This is a picture of a group of young boys and girls from Bourgas, who came to visit us in Karnobat in 1941. We were introduced to each other and several couples were formed. The picture was taken in the Karnobat city garden. My cousin Berta Yulzari is in the front center, she was dating the boy to her right in the back, Nicko Varsano. My friend Sara from Karnobat is next to Nicko - she was dating Ruben, the boy next to her. I am to the left, and in the bottom left is my boyfriend Albert Madjar. We used to gather in the Jewish quarter. We chatted, we made 'soirees' and 'jours' - day trips - and we walked a lot.
Our friendship circle was quite interesting. I was a poor girl, therefore the town's boys didn't pay much attention to me. Moreover, I was quite small and thin, and I went to school dressed in a black overall with a white collar and a beret. I didn't raise any interest as a woman. When this group of young men came from Bourgas, I really fell for Albert. I was introduced to him in the evening but he didn't really notice me. The next evening I decided to find a way to attract his attention. I had a blue and white dotted cotton costume. It was like the color of my eyes. I put it on and it looked perfect on me. I wore large sandals, given to me by my cousin Fortune from Sliven. I had beautiful curly hair, which I usually plaited into two braids. But on this occasion I let my hair loose and turned the plaits into curls. I made myself look smart and in the evening I went out in the street together with the company. When I arrived, the boy who I liked asked the others to introduce me to him. On the next day, while I was going to school, he met me in the street, looked at me, smiled and said: 'Hey, kid!' And since then he always called me 'My little kid!'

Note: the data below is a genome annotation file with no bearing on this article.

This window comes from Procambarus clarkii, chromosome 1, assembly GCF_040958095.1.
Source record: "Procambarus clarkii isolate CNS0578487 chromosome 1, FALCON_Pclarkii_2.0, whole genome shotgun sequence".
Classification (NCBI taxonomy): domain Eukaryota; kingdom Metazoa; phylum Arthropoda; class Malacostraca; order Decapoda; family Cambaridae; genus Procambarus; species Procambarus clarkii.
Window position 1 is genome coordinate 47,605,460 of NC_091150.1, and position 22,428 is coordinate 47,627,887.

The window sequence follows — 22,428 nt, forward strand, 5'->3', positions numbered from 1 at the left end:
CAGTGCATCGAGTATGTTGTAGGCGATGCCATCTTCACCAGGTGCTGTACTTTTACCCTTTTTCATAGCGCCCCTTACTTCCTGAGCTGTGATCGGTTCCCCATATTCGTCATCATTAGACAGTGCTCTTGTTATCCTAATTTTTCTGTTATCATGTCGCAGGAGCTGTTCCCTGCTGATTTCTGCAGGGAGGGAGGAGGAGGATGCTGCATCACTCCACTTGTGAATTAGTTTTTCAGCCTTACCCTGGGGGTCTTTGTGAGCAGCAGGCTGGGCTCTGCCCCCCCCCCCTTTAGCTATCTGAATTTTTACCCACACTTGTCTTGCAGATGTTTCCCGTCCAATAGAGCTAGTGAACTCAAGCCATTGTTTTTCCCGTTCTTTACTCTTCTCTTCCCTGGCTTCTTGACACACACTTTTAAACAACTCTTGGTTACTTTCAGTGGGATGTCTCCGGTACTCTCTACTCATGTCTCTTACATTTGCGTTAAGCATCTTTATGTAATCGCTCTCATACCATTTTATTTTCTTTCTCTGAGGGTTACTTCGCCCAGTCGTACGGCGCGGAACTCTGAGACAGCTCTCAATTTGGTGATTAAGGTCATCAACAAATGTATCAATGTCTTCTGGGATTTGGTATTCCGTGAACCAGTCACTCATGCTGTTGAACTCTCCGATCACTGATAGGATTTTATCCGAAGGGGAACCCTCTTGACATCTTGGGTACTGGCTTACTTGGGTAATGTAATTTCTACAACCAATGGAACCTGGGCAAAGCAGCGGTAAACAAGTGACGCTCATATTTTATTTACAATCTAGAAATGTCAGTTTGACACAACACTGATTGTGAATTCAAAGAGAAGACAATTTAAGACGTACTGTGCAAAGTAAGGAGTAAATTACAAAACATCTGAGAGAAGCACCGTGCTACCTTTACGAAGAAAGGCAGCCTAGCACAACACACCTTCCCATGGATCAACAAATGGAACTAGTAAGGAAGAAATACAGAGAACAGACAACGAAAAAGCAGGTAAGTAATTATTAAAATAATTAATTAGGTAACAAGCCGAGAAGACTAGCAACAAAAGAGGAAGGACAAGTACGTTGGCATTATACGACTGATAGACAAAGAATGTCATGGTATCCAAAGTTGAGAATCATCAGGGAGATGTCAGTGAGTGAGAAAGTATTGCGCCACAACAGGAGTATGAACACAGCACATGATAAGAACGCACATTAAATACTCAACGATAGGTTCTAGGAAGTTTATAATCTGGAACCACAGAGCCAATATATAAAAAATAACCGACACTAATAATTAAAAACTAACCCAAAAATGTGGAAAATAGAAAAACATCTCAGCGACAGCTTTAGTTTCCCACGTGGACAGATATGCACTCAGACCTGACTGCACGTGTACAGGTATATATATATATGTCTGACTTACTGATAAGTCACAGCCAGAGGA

During the Holocaust we used to write letters and that is how he wrote to me. We saw each other only when he left for the labor camps in early spring. And we only met for four or five minutes - the time when the train was waiting at the station. And when he was coming back from the camps, we again met for five minutes. He was in many camps. There was mail, so I got letters from the camps. We wrote in Bulgarian. Once he even played a trick on me. I received a letter from an unknown man, a Jew named Nicko Varsano, who wanted to correspond with me and get to know me. But when I read the letter, I realized that it was from my boyfriend because I recognized his writing style.
There is another interesting thing: his parents didn't accept me during my school years, because we were poor. I even got a letter from his mother that she would report me to the teacher if I were dating her son. This did not offend me, as he was the one who actually mattered to me. Yet, after the war he himself offended me. Then I told him that I wasn't a match for him and we broke up. Albert left for Israel in 1948-1949. He had a shop for roasted kernels there, inherited later by his children. During one of my visits to Israel, in Herzlia, I met him and had a formal lunch with his family. His wife knew a lot of things about me.